In the market for a used clothes dryer? Welcome to the Priceonomics price guide for dryers. Just put any model of clothes dryer in our search box and we'll tell you the fair price for it. Or you can browse popular dryer brands from this page. Since dryers are kind of heavy and a pain to move, you can get a great deal on them buying them used! To kick off our dryers price guide, we have a helpful buying guide from Priceonomics contributor Valerie Farabee!
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Dryer deals, steals and ideals: buying guide for clothes dryers made simple
Whether you are buying a used or new clothes dryer, it's important to do some homework about what are the different types of dryers out there and what you need to know to get a good deal.
Electric Versus Gas
Your laundry room has a gas hook-up or a power outlet. When you start looking for a dryer, make sure you are looking for the right one! Is it powered by gas or electricity?
Electric dryers are by far the most common, and the initial purchase price is usually $50-$100 cheaper than gas dryers. Though the initial cost is higher, gas dryers are more cost efficient than electric dryers in the long run. Most of us have power outlets in our laundry rooms and will default to an electric dryer.
How Do I Vent Thee? Let Me Count the Ways.
Where does the hot air go when it’s done? Most dryers are vented externally through a wall and out of the house, a simple solution. If you can’t vent externally, as is the case for apartment dwellers and condominium owners, your best bet is a condensation dryer. Condensation dryers either collect extracted water (condensation) in a bucket connected by a tube outside of the dryer, or hook straight into your plumbing, depending on the situation.
The next thing to consider is how much space you have available for an appliance. Do you live in a sprawling home in the suburbs or a funky studio apartment in the city? If you live in a smaller area, space consideration will be a very important part of how you choose your dryer. For city dwellers, there are also compact dryers that are about half the capacity of full size dryers and can be stacked on top of the washer. If you have a full size laundry room and a big family, go for an oversize dryer that will dry a load quickly, it only makes sense.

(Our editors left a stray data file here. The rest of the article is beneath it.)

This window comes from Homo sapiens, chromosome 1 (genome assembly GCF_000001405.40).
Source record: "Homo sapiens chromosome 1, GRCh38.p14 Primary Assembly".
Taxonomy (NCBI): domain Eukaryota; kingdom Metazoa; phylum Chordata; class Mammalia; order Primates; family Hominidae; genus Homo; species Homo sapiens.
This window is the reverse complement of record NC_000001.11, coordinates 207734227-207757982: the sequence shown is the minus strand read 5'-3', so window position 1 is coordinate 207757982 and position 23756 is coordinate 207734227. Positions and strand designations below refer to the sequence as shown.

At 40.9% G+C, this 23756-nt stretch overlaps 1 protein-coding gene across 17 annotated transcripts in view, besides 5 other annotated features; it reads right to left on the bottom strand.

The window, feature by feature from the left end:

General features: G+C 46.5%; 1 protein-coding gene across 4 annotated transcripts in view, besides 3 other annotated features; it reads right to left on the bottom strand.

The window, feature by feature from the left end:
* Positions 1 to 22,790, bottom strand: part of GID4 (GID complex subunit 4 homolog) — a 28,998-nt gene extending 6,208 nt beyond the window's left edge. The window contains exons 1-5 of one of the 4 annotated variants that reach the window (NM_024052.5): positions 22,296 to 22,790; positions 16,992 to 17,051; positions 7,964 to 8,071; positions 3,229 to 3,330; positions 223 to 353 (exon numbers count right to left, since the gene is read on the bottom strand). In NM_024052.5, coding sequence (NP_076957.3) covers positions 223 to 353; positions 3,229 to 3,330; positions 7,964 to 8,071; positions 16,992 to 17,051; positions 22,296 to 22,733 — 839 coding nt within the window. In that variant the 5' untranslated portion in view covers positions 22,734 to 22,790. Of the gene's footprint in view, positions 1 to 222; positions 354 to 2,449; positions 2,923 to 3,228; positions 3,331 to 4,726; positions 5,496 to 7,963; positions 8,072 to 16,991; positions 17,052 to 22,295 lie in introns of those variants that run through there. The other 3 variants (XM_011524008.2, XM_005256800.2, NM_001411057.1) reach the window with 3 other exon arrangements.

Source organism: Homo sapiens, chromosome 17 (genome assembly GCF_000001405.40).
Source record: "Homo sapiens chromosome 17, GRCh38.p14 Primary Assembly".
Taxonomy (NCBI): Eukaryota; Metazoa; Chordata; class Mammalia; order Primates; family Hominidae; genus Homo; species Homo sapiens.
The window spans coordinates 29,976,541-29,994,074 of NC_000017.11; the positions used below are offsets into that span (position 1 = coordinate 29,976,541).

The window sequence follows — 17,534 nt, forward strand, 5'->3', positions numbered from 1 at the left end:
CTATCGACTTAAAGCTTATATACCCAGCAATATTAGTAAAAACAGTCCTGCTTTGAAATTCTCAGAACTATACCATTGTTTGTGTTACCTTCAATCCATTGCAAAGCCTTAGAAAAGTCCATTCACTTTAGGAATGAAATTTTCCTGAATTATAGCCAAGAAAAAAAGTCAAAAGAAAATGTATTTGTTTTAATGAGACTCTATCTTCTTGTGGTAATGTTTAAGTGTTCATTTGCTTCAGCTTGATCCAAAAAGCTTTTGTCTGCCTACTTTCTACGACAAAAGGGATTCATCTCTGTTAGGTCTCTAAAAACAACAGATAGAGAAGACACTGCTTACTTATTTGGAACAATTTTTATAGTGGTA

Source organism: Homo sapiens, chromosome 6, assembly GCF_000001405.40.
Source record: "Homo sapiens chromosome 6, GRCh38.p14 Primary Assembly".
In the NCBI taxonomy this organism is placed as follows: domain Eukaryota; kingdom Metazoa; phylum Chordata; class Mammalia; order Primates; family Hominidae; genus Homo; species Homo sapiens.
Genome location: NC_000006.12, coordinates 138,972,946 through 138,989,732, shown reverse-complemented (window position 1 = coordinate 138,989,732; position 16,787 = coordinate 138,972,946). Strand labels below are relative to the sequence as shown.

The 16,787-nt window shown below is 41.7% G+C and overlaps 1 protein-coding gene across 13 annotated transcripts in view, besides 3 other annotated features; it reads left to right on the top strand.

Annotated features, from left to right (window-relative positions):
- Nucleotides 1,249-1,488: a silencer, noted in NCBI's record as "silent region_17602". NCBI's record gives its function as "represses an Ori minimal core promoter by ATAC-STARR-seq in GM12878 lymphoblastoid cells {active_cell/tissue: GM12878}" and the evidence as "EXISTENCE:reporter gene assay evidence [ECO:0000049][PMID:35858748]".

Capacity is key. Living in an apartment, the most desirable situation is to have largest capacity with the smallest footprint available. Overloading your dryer regularly will significantly shorten the lifespan of your appliance.
Choosing capacity really comes down to your lifestyle. If you have kids and pets and a house you need more space and the ability to do larger loads at a time. Single apartment dwellers can get away with using compact appliances without even noticing a difference. Don’t scrimp on space, it will come back to haunt you in the future.
An EnergyStar is Born
Before you waste your time researching the EnergyGuide to EnergyStar dryers, you should know that according to EnergyGuide, clothes dryers aren’t rated in the government program because there is very little difference in the energy use between models. You can reduce energy in other ways by using the moisture sensor cycle in the dryer or the high spin cycle in your washing machine. Because both of those settings reduce the amount of drying time needed, they will ultimately use less energy.
Does it Sing Sweetly?
After you’ve considered all of the above, a fun thing to do is compare buzzers! Most dryer alerts vary from the pitiful bleating of a sound effect on its last legs to a panic inducing, sound barrier shattering buzz that will wake the neighbors. Newer models have sweet, gentle melodies that tenderly signal you when your laundry is indeed ready to be lovingly folded and put away in the warm arms of your chest of drawers, armoire or closet. A melody that makes all the difference!